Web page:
4. The governor should strike a deal with the teachers' union. The public school system with all its infrastructure and property will be turned over to its members free of charge. They will be the new bosses. They will be at liberty to compensate themselves whatever they desire and to mold their working conditions as they please. They will be free to teach whatever they wish, employing any pedagogic theories of their liking.

    Of course, there is a catch. They must freely compete for customers with all others offering teaching services! No more use of the gun to round up unwilling customers and to extract money from strangers with no children. This shouldn't be hard since hysterical public school teachers seem to be universally in favor of zero tolerance for children even sketching stick figures holding guns.

  5. Anonymous' "idea" is written from the same thieving mindset that stole GM from (stock/bondholders) and gave it to unions. His pet unions would get the property worth billions, then use political power ala GM to hold out that hand for perpetual free money to keep the scam running. Win/win for the dark side. Nice try Darth Troll.

  6. The notion of giving union members all the capital of the education system to run in full competition has been done by Marxist systems everywhere. The result is always failure, because entrepreneurship is a rare skill and generally missing from the ranks of unionistas. No successful firm on the market can be run like a collective because collectives are poor environments to sift out genius.

    Anon (at 3:38 AM) is obviously trying to make a rhetorical point; I'm just adding an observation of what Anon probably would expect, if such a fanciful notion were carried through.

  7. Look, I'm a libertarian and an advocate of free markets. But I have to laugh at the idealists who always see a libertarian revolution just around the corner.

    The gun is an object and doesn't kill anyone. People acting purposively are responsible for murder, theft, enslavement and other crimes. These crimes, institutionalized and repackaged as virtues, are the stock-in-trade of the state.

    Conceptually, the state is a big gun. People are the problem, and always have been. People want to dominate others, to take what isn't theirs, to get the maximum pleasure with the least exertion. They haven't changed fundamentally for all of recorded history. Are they changing now? I've seen no evidence to suggest as much.

    But they HAVE saved, accumulated capital and increased their productive output so that the slaves in the master-slave relationship have gradually become less miserable at the same time the masters have gotten ever richer. It's now to the point where the slaves actually think they are free, because they mistake comfort (and voting) for freedom. Political unrest in the US and Europe is a result of threats to their comfort, not freedom. In the Muslim world it is an attempt by the slaves to change masters.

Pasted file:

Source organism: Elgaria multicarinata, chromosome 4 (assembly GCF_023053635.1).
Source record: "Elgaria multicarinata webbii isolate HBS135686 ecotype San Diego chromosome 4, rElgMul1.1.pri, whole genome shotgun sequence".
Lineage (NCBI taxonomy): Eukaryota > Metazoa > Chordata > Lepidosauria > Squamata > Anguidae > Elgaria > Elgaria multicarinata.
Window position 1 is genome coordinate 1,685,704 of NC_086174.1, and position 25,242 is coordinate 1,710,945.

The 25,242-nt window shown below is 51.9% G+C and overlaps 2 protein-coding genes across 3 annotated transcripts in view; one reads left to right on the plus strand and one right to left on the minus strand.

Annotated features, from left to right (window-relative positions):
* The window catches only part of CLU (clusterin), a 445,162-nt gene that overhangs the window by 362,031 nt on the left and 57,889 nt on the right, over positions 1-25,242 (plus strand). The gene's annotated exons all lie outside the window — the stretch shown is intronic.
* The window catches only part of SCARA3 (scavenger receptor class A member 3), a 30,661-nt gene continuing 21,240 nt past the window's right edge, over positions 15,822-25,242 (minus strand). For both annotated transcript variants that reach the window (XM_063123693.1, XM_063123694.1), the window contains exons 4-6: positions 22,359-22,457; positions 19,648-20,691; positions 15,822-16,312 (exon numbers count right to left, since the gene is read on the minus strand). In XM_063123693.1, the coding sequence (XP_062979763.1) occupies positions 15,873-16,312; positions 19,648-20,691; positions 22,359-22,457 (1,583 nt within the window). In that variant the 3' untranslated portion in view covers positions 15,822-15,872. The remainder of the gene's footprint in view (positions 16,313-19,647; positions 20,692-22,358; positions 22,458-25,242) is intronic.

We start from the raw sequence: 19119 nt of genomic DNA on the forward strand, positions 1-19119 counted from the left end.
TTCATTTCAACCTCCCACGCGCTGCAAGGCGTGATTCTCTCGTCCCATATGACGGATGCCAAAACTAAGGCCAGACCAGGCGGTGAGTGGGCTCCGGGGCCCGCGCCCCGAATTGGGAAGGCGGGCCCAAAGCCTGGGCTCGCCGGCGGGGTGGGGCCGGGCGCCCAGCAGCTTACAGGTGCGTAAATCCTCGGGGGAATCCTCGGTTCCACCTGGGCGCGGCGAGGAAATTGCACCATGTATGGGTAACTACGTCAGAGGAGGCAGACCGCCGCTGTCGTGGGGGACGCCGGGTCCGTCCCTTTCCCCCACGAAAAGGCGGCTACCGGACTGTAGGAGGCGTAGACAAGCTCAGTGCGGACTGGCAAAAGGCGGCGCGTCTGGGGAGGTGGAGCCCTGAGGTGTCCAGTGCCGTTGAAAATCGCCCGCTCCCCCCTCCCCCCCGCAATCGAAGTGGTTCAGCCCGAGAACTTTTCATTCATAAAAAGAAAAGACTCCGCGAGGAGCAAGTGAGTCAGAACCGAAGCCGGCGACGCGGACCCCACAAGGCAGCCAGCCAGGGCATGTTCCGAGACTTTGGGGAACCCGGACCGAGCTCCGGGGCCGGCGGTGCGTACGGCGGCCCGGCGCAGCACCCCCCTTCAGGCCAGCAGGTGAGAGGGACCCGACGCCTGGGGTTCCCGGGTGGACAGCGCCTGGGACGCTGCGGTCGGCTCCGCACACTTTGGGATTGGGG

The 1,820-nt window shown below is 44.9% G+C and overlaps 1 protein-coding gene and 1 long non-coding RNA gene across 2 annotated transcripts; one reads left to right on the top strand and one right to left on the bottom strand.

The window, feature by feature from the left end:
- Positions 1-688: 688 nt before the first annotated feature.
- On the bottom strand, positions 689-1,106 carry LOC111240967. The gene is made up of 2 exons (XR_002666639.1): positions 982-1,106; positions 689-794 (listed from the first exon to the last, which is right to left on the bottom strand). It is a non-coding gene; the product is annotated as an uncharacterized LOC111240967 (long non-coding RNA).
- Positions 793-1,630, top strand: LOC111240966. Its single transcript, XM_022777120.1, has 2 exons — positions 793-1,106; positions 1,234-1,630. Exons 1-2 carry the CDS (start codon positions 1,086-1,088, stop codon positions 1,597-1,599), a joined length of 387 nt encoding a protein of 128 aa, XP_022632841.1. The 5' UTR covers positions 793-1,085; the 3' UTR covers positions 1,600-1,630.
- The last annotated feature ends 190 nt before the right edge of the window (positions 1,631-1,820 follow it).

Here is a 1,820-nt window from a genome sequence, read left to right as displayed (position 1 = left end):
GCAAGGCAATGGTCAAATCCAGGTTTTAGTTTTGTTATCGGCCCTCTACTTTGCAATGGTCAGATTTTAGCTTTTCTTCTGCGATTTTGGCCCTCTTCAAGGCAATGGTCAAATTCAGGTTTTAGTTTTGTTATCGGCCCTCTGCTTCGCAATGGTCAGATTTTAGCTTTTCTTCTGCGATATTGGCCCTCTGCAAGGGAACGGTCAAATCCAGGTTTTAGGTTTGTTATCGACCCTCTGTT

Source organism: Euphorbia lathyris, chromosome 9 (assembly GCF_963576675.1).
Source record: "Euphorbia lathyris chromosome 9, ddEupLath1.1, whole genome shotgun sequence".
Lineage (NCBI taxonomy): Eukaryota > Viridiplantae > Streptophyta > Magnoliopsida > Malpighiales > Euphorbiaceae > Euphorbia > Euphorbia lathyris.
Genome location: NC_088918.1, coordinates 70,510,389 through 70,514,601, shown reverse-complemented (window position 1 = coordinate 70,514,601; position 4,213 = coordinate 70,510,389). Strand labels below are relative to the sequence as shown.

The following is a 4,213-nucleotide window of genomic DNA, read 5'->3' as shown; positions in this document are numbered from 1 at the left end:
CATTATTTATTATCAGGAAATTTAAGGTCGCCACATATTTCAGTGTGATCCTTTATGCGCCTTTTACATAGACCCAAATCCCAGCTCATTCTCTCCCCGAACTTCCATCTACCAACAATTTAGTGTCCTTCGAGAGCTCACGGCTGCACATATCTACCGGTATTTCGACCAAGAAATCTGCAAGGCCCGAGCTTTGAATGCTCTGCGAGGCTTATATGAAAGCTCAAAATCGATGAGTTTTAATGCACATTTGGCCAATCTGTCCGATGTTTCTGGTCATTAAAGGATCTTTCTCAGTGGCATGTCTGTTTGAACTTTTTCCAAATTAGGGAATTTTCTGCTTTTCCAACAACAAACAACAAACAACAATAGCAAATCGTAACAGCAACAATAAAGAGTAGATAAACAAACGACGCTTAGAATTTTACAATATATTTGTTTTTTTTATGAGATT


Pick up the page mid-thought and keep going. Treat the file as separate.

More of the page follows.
Take-away: The plunder will continue indefinitely, but living standards will (in the long run, but not the short term) continue to improve. Political activism is a waste of time because the state is a system with a built-in bias against liberty (it's a system of slavery, after all!). Better to focus your efforts on taking care of number one (and two and three, etc.), following the news in a detached, analytical fashion.

  8. To the anonymous that started off w/: "Look, I'm a libertarian and an advocate of free markets. But I have to laugh at the idealists who always see a libertarian revolution just around the corner"

    You are so right. Your post shows that you have truly thought this all the way through. And the last part about the state's built in bias against liberty is very valuable insight. Thank you.

  9. Yes, it is very sad to see young people who rebel because the state doesn't deliver: rebel because "they need" more jobs [from the state], or because they "need" better living conditions. Practically, they are empowering the state to steal and kill more. Shame on them! It is truly the result of ignorance.
    I will be looking to changes when they rebel because the state is stealing all their money.
    With the current state of affairs there will be no changes to be seen.
    I think we need to send this memo to Gerald Celente - "off with their heads" is just an angry cry from the mindless mob. Nothing to see here, Gerald, move along.

  10. I'm with the anonymous who said give 'em the physical plants--all the capital--and let them run their schools as they choose, but divorced forever from any taxing authority.

    Doesn't really matter who owns it all to begin with. In a climate of freedom capital will move into the hands best putting it to use.

    But ya, it's a rhetorical point, I suppose. A climate of freedom? With respect for the right to property?